Géraud: Investing in the design of your website, in communication, or the development of new acquisition channels… is great. It brings traffic and improves your visibility. But only a small portion of these visitors will convert (buy, fill out a form, etc). Only focusing on increasing your traffic can also mean increasing the chances of having visitors not interested by your offer, or they could have trouble understanding it, and you wouldn’t know.
With CRO, you’ll be able to improve your website, message, and offer performances, thus increasing the portion of visitors who’ll convert. CRO is not an option, if you want a good ROI for your website that is.
[bctt tweet=”With CRO, you’ll be able to increase the portion of visitors who’ll convert. ” username=”kameleoonrocks”]
Anaïs: It’s like a store that wouldn’t make the effort of keeping its walls/floor/display clean, functional, up-to-date and pleasing to the eye. If you don’t work on this regularly, you could have the best products or services, customers will come less and less, and won’t buy as much from you. Same thing with your website.
Competition is fierce, if you want to stay relevant, you have to continuously optimize your website and its visitors navigation paths.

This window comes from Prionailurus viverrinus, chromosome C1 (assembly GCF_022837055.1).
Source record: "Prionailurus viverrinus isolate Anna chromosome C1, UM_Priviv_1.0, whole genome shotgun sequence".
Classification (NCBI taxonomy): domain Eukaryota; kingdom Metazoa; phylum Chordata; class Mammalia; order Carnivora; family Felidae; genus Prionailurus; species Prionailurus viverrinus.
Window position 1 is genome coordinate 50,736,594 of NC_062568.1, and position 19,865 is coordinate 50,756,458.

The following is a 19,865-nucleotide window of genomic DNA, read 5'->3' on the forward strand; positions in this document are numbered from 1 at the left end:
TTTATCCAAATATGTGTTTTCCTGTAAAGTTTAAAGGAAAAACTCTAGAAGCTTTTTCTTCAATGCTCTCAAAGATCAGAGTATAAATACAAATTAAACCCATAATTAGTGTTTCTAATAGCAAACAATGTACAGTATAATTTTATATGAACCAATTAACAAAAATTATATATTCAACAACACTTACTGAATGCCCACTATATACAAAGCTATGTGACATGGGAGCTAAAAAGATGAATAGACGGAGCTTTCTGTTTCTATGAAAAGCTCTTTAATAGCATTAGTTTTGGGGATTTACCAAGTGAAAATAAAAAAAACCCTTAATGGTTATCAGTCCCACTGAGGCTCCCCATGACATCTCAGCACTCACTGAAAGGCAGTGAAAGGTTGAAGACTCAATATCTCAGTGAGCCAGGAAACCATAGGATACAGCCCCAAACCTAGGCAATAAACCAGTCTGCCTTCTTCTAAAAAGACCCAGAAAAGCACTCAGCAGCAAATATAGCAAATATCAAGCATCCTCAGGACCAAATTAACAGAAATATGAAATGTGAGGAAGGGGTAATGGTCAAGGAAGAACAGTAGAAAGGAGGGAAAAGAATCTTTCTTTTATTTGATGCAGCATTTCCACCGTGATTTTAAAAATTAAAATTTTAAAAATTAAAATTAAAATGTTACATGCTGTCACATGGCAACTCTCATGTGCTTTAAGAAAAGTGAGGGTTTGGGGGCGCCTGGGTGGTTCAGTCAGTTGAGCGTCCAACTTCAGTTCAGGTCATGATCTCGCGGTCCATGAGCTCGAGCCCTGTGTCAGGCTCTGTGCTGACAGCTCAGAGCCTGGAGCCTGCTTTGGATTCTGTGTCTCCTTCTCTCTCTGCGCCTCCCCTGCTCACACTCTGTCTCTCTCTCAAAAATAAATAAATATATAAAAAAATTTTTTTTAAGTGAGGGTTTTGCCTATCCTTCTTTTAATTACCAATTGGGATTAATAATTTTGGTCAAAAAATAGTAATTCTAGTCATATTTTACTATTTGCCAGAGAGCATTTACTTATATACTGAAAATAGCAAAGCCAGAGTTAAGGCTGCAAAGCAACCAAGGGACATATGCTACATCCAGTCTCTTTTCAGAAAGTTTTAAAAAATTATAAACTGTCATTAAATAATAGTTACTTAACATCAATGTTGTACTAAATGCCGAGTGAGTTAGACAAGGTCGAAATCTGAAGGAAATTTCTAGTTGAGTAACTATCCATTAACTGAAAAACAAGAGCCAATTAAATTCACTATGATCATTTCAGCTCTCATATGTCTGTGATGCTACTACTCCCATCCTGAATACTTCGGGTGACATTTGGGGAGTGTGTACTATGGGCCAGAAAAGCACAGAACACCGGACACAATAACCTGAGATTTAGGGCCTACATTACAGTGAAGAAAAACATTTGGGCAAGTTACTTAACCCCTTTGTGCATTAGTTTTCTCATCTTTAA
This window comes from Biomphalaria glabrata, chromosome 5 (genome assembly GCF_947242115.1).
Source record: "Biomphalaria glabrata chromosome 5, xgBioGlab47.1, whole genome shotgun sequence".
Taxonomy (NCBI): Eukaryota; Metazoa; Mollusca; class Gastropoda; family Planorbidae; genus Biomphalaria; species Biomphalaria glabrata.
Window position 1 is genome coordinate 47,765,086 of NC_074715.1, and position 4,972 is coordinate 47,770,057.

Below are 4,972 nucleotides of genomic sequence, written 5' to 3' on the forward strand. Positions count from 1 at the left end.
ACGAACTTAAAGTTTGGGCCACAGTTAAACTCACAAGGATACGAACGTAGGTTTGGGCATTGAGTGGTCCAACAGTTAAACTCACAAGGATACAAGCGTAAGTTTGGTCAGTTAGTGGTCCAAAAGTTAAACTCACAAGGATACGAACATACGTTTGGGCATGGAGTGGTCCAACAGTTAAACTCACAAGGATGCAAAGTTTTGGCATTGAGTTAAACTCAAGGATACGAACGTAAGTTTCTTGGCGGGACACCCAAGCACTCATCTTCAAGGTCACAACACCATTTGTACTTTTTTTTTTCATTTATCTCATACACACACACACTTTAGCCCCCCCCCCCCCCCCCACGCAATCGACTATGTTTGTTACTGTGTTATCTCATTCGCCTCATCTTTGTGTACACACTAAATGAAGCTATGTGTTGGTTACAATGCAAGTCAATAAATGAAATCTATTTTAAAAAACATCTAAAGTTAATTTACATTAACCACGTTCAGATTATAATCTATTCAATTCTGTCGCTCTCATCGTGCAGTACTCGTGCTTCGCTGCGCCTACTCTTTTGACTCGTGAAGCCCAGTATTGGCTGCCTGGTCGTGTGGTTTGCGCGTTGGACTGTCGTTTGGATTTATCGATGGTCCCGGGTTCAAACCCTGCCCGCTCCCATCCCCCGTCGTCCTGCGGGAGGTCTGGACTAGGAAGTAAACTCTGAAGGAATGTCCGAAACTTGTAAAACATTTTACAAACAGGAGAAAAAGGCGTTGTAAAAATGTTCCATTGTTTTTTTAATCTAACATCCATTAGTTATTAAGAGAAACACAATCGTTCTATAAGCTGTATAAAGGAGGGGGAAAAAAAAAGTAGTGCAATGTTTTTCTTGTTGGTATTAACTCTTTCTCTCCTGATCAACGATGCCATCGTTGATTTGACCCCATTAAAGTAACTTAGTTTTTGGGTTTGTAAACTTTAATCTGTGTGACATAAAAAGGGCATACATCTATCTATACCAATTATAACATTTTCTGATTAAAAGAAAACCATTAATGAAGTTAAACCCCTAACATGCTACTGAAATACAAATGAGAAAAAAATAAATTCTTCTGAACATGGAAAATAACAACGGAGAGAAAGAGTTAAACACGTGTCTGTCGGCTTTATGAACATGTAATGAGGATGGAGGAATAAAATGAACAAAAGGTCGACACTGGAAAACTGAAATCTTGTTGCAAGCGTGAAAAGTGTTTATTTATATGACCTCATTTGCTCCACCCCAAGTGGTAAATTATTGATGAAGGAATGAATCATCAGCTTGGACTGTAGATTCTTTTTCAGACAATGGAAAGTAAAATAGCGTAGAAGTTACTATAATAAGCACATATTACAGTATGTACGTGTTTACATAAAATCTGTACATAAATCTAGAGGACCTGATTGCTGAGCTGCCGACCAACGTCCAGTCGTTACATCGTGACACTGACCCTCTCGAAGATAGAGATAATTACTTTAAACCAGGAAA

What are the key qualities to be effective at CRO?
Géraud: For me, there are 3 key qualities for an effective CRO expert:
- An analytical mind: understanding what doesn’t work, identifying opportunities and the right visitor profiles, etc
- Creativity: being able to imagine new navigation scenarios, new informational hierarchies to better answer the visitor’s needs.
- Rigor: to efficiently improve your website conversions, you need to be able to plan, organize and correctly monitor your campaigns. You need a precise and consistent monitoring.
Anaïs: A great project team is key: a dedicated project manager, a web analyst, a UX designer and a Front-end dev, to cover the analysis, creation and management sides of any optimization project.